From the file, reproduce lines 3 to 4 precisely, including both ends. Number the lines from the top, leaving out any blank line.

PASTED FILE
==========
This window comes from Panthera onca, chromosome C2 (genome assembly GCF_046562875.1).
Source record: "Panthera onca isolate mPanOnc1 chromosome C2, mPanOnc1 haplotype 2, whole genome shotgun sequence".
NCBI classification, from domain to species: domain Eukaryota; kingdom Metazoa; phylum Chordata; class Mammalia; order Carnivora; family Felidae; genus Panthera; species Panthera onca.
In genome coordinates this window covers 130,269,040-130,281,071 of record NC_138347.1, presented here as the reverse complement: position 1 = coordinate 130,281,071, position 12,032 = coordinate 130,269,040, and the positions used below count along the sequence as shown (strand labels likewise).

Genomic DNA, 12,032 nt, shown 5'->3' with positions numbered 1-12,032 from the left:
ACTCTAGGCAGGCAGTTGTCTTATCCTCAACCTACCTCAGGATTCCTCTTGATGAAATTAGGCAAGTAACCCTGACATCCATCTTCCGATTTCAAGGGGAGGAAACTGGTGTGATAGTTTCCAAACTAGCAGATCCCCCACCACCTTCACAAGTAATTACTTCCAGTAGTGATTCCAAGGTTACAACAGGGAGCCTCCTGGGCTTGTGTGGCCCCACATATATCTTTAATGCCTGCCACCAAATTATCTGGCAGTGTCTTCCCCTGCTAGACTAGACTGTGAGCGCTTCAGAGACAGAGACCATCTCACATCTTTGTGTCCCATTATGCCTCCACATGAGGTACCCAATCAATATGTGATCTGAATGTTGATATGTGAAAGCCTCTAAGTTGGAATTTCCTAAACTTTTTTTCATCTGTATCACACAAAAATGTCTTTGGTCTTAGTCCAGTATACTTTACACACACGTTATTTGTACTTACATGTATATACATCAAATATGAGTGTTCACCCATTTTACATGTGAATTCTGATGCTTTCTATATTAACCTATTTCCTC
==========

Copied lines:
NCBI classification, from domain to species: domain Eukaryota; kingdom Metazoa; phylum Chordata; class Mammalia; order Carnivora; family Felidae; genus Panthera; species Panthera onca.
In genome coordinates this window covers 130,269,040-130,281,071 of record NC_138347.1, presented here as the reverse complement: position 1 = coordinate 130,281,071, position 12,032 = coordinate 130,269,040, and the positions used below count along the sequence as shown (strand labels likewise).